Israel's blockade of the Gaza Strip is legal, but its deadly May 31 naval raid of the Gaza-bound Mavi Marmara was seriously flawed, according to a report released yesterday by the committee of inquiry investigating the raid.
The Turkel committee found that Israel did not have adequate intelligence about the "violent reception" awaiting the naval commandos who took over the Turkish-flagged Mavi Marmara, in a raid aimed at preventing the flotilla led by that ship from breaching Israel's maritime blockade of Gaza.
Nine Turkish citizens were killed in the raid after members of IHH, a Turkish pro-Palestinian group said to have links with Hamas, attacked the commandos who boarded the Mavi Marmara. The report said the attackers used firearms, wooden clubs, iron rods, slingshots and knives.
The panel found that Israel had not planned sufficiently for the threat to the naval commandos, and had not considered alternative methods of preventing the maritime convoy from breaching the blockade.
But the blockade itself - the land blockade as well as the maritime one - has been implemented in a proportionate manner and does not contravene international law, according to the report. It did, however, call on the government to refrain from harming the civilian population of Gaza.
"Israel ultimately decided that imposing a naval blockade provided the most efficient and comprehensive legal tool to confront the prevailing security threat" and constitutes a "legitimate method of warfare," the Turkel committee found.
It said a blockade was the method of warfare that "interferes the least with neutral shipping," because it's restricted to a specific geographical area. The report added that since the flotilla attempted to breach the blockade, Israel's takeover of the ships did not contravene international law.
Israel has met all formal humanitarian conditions in terms of the imposition of the maritime blockade on Gaza, the committee found, adding that without the blockade, Hamas would be able to acquire more weapons.
All the same, it said Israel should make an effort to limit the suffering of the civilian population in the Strip, possibly by using "smart sanctions" that focus on Hamas.
"The negative effect on the civilian population inherent in economic sanctions ... should be taken into account," the report states.
The committee also has some criticism for the land blockade of the Strip, calling it harmful to public health.
In light of the fact that "significant challenges face the health system in the Gaza Strip," the report states, "Israel should continue in the future to examine whether it is possible to improve the current position."
Representatives of several nongovernmental organizations testified before the Turkel committee, as did United Nations officials and the Israel Defense Forces coordinator of activities in the occupied territories.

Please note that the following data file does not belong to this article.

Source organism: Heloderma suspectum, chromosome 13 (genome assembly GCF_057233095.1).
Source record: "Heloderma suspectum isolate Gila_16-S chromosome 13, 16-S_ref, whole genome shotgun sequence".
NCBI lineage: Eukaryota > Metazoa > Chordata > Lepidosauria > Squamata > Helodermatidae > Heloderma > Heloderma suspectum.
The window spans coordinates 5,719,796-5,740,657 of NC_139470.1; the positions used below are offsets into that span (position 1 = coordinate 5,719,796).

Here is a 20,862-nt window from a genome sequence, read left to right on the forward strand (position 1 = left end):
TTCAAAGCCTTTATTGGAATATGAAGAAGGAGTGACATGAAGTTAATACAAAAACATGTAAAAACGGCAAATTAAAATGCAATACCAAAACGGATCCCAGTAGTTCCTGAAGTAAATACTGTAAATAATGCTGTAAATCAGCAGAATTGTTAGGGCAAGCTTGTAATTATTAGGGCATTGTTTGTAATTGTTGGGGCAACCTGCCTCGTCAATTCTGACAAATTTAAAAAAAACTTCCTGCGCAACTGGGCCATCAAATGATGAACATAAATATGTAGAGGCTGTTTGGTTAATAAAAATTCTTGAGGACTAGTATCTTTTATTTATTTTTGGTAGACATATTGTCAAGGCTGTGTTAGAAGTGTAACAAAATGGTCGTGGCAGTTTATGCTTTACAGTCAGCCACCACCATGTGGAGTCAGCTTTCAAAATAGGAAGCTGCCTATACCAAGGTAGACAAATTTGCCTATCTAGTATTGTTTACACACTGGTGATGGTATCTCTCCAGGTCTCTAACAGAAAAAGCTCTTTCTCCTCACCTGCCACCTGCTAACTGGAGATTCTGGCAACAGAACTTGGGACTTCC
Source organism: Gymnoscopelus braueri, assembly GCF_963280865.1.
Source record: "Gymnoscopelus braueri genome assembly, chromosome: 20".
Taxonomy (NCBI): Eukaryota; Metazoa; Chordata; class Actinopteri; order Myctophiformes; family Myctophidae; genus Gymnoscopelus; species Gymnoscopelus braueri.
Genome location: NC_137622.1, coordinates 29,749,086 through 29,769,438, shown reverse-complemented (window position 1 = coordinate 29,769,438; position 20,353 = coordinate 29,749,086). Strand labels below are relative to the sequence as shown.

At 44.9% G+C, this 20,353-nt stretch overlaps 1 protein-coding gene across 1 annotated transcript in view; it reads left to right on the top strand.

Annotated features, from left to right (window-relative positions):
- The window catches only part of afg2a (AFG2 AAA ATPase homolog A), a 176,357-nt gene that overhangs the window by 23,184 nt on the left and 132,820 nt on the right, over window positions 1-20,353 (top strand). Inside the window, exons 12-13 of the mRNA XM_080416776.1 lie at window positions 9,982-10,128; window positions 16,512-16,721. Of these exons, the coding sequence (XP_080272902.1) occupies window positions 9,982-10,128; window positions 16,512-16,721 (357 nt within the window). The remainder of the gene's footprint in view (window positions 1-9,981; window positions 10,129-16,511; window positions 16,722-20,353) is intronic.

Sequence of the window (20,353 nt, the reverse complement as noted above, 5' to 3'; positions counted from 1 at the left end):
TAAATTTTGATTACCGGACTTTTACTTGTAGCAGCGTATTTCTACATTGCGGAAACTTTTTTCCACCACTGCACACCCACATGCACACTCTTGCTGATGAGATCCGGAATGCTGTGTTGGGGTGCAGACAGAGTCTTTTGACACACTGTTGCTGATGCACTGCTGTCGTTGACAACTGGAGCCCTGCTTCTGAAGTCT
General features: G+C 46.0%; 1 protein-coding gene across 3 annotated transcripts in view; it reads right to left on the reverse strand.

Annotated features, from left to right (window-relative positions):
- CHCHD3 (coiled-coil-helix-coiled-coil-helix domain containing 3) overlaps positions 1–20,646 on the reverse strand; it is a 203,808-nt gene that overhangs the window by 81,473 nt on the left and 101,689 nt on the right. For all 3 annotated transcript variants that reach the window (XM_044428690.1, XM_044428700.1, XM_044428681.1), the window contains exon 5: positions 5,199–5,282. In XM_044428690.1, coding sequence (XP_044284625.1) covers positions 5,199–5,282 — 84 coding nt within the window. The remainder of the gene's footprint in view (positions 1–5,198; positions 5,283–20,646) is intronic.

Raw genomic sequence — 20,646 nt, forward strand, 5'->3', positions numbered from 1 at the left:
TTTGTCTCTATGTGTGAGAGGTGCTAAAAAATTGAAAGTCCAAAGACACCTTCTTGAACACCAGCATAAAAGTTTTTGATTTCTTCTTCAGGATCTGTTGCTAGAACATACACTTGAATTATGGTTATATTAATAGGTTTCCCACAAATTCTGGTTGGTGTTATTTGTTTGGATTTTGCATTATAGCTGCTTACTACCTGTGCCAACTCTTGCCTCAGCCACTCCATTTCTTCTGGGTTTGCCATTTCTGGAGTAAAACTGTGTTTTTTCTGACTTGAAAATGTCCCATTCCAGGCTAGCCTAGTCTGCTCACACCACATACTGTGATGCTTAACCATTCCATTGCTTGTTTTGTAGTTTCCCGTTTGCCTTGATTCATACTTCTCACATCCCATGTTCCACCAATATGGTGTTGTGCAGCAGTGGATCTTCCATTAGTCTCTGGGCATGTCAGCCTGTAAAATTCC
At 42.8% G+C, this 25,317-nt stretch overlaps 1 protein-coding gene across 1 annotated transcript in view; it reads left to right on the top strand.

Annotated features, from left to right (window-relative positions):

The report determines that the overland closure of the Gaza Strip is intended to weaken Hamas, and says Israel is "complying with the humanitarian obligations imposed on the blockading party" and is not preventing the entry of essential goods.
The committee, headed by retired Supreme Court Justice Jacob Turkel, is due to release the second part of its report - which focuses on the raid itself - over the next few months. The report is based on the testimony of 26 witnesses, in addition to the findings of the military investigations of the raid and the statements of 81 Israel Defense Forces personnel involved in the incident.
Below are additional findings and excerpts from the first section of the report:
Israel's decision makers did not know in advance that IHH members were planning to use violence, and this had a direct impact on tactics. Much of the information on which the Israel Navy based its decision was readily available, though two days before the raid, a naval intelligence report was circulated stating that the head of IHH was warning of violent resistance to a takeover of the Mavi Marmara.
"Throughout the planning process, whether looked at from a policy, operational, or legal perspective, the scenario of an organized force armed with lethal weapons actively resisting the boarding attempt appears not to have been considered."
The commandos boarded the flotilla from helicopters and speedboats, a method used by armed forces around the world. The commandos did not overreact to the violence even though it took them by surprise.
But senior military officials should have suggested alternatives when it became clear that the navy was encountering violent resistance. A meeting of senior political leaders convened by Prime Minister Benjamin Netanyahu five days before the flotilla "was not planned in advance."
The Foreign Ministry made an effort to prevent the flotilla from reaching Gaza by diplomatic means, primarily by talks with the Turkish government. At the last minute, Turkey retracted a proposal, to which Israel had agreed, saying the Turkish Red Crescent would take responsibility for the flotilla and transfer the goods from Ashdod Port to Gaza through the overland crossings.
"We tried every possible channel to prevent the flotilla from departing," Foreign Ministry director general Yossi Gal told the committee. "At no stage was a positive response received."
The Turkish group IHH was responsible for the violence aboard the Mavi Marmara and has "links with Islamic extremists, including the Hamas and Islamic Jihadists," according to the Intelligence and Terrorism Information Center at the Intelligence Heritage & Commemoration Center, a private group with close links to the Israeli intelligence community.
The report refrains from directly linking IHH with the Turkish government and stops short of stating that Ankara is responsible for the violence that took place aboard the ship.
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